2. Poutvaara, Panu, 2007. "Social security incentives, human capital investment and mobility of labor," Journal of Public Economics, Elsevier, vol. 91(7-8), pages 1299-1325, August.
    3. Yvonne Adema & Jan Bonenkamp & Lex Meijdam, 2016. "Flexible pension take-up in social security," International Tax and Public Finance, Springer;International Institute of Public Finance, vol. 23(2), pages 316-342, April.
    4. Yvonne Adema & Jan Bonenkamp & Lex Meijdam, 2016. "Flexible pension take-up in social security," International Tax and Public Finance, Springer;International Institute of Public Finance, vol. 23(2), pages 316-342, April.
    5. J. Ignacio Conde-Ruiz & Vincenzo Galasso & Paola Profeta, "undated". "The Evolution of Retirement," Working Papers 2005-03, FEDEA.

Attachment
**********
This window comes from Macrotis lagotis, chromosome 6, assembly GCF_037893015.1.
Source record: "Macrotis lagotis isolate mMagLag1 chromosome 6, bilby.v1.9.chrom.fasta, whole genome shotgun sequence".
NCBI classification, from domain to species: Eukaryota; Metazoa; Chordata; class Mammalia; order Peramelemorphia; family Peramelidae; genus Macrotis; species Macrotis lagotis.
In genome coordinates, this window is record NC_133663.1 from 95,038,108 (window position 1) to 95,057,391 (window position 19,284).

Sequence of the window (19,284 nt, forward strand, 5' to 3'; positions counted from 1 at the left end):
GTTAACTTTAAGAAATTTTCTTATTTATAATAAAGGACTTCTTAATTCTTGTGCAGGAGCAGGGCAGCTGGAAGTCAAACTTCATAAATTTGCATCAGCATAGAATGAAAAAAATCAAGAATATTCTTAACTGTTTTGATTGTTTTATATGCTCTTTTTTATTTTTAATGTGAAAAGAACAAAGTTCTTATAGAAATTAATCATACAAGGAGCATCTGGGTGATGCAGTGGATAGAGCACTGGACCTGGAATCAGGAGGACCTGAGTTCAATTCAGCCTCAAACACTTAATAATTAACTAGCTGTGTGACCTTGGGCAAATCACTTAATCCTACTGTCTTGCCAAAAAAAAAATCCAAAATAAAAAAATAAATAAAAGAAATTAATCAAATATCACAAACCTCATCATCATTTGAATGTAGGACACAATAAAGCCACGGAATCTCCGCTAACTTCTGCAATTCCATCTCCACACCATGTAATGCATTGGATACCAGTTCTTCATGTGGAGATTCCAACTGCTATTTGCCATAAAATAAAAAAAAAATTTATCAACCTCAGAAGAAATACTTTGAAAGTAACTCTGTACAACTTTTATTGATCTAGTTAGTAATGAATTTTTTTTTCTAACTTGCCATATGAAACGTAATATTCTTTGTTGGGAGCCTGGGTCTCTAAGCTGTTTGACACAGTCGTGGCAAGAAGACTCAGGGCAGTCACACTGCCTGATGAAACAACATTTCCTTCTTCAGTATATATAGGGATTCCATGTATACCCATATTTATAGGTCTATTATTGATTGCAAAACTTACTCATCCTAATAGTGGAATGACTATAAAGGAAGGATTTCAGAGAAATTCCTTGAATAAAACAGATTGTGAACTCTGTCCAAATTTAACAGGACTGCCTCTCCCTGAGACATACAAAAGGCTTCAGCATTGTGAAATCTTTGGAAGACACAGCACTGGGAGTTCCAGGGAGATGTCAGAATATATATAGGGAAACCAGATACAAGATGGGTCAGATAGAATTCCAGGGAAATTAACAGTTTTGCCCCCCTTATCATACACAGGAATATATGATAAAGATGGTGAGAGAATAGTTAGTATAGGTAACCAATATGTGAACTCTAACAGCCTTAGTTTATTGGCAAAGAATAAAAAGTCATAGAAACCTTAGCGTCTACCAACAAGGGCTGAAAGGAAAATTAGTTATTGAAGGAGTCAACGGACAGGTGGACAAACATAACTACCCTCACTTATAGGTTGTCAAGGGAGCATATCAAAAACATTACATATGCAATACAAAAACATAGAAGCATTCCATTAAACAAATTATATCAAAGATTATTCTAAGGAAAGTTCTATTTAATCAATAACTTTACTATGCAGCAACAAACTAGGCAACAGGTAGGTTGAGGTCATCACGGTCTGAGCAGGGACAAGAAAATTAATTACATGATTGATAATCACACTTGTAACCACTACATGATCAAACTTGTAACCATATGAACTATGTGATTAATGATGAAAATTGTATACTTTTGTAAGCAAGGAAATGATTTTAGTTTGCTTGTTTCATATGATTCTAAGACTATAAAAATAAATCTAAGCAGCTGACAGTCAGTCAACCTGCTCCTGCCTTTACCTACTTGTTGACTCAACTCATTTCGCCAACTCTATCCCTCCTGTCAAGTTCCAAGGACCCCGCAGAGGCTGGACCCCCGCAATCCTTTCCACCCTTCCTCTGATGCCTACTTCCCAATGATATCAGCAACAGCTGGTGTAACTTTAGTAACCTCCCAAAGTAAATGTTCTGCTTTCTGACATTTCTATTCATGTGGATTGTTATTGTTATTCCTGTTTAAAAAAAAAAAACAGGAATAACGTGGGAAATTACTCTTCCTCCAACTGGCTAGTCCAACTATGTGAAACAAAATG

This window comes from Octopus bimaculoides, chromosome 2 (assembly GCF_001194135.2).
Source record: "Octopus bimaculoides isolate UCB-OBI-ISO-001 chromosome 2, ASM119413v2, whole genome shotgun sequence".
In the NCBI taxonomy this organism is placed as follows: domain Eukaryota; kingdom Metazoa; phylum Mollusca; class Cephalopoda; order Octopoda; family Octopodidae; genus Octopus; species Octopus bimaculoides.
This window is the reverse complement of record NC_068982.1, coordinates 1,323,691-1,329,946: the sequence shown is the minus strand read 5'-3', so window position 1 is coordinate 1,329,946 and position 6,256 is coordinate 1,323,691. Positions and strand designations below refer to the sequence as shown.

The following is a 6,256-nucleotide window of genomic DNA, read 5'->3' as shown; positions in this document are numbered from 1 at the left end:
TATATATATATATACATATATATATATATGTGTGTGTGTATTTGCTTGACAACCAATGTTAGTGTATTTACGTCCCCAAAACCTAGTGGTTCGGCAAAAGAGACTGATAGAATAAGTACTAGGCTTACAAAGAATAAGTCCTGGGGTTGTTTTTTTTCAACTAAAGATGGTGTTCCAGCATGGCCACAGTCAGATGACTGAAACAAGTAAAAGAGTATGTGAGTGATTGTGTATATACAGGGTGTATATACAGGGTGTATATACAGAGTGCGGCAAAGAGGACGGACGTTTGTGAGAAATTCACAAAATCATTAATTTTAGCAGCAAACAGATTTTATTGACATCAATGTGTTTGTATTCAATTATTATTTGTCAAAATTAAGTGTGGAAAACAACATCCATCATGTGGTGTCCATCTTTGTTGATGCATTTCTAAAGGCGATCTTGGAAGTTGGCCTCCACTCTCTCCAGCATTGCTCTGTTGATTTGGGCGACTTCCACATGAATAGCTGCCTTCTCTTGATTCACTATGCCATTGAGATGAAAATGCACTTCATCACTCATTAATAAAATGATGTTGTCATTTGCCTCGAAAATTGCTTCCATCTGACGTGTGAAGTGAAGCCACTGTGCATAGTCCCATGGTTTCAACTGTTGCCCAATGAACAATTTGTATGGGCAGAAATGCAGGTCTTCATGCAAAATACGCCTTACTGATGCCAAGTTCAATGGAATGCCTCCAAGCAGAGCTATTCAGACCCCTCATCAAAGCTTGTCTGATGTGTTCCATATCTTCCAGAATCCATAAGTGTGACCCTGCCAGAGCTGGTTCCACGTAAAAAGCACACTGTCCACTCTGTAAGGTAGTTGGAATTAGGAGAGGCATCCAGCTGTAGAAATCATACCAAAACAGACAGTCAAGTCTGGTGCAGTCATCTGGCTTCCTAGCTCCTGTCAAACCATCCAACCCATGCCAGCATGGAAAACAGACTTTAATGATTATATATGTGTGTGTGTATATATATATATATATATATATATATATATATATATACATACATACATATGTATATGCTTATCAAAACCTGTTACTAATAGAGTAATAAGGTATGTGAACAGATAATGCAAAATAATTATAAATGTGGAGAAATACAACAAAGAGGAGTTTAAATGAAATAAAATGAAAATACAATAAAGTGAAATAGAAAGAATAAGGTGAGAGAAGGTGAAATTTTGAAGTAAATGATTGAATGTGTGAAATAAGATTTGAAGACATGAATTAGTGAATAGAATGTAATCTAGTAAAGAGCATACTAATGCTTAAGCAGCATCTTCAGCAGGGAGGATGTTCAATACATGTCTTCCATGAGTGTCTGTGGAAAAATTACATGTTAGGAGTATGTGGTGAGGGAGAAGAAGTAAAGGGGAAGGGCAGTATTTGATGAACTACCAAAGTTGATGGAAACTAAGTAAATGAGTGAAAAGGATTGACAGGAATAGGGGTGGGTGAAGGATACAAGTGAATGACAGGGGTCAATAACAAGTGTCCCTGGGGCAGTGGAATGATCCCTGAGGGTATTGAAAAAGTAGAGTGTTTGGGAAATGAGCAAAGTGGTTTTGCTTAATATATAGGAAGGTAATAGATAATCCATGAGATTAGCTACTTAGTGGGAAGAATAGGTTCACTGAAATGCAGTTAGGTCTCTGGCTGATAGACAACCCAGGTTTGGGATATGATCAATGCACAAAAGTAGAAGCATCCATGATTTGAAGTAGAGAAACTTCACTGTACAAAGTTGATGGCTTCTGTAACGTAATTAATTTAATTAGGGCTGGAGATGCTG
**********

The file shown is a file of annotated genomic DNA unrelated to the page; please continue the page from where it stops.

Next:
6. Laun, Tobias & Wallenius, Johanna, 2015. "A life cycle model of health and retirement: The case of Swedish pension reform," Journal of Public Economics, Elsevier, vol. 127(C), pages 127-136.
    7. Marko Koethenbuerger & Panu Poutvaara & Paola Profeta, 2008. "Why are more redistributive social security systems smaller? A median voter approach," Oxford Economic Papers, Oxford University Press, vol. 60(2), pages 275-292, April.
    8. Charlotte Bartels & Dirk Neumann, 2018. "Redistribution and Insurance in Welfare States around the World," SOEPpapers on Multidisciplinary Panel Data Research 985, DIW Berlin, The German Socio-Economic Panel (SOEP).
    9. Morten I. Lau & Panu Poutvaara, 2006. "Social Security Incentives and Human Capital Investment," Finnish Economic Papers, Finnish Economic Association, vol. 19(1), pages 16-24, Spring.
    10. Christian Keuschnigg & Mirela Keuschnigg, 2004. "Aging, Labor Markets, and Pension Reform in Austria," FinanzArchiv: Public Finance Analysis, Mohr Siebeck, Tübingen, vol. 60(3), pages 359-392, September.

    More about this item

    Keywords

    social security; education; retirement; labor supply; general-equilibrium models;

    JEL classification: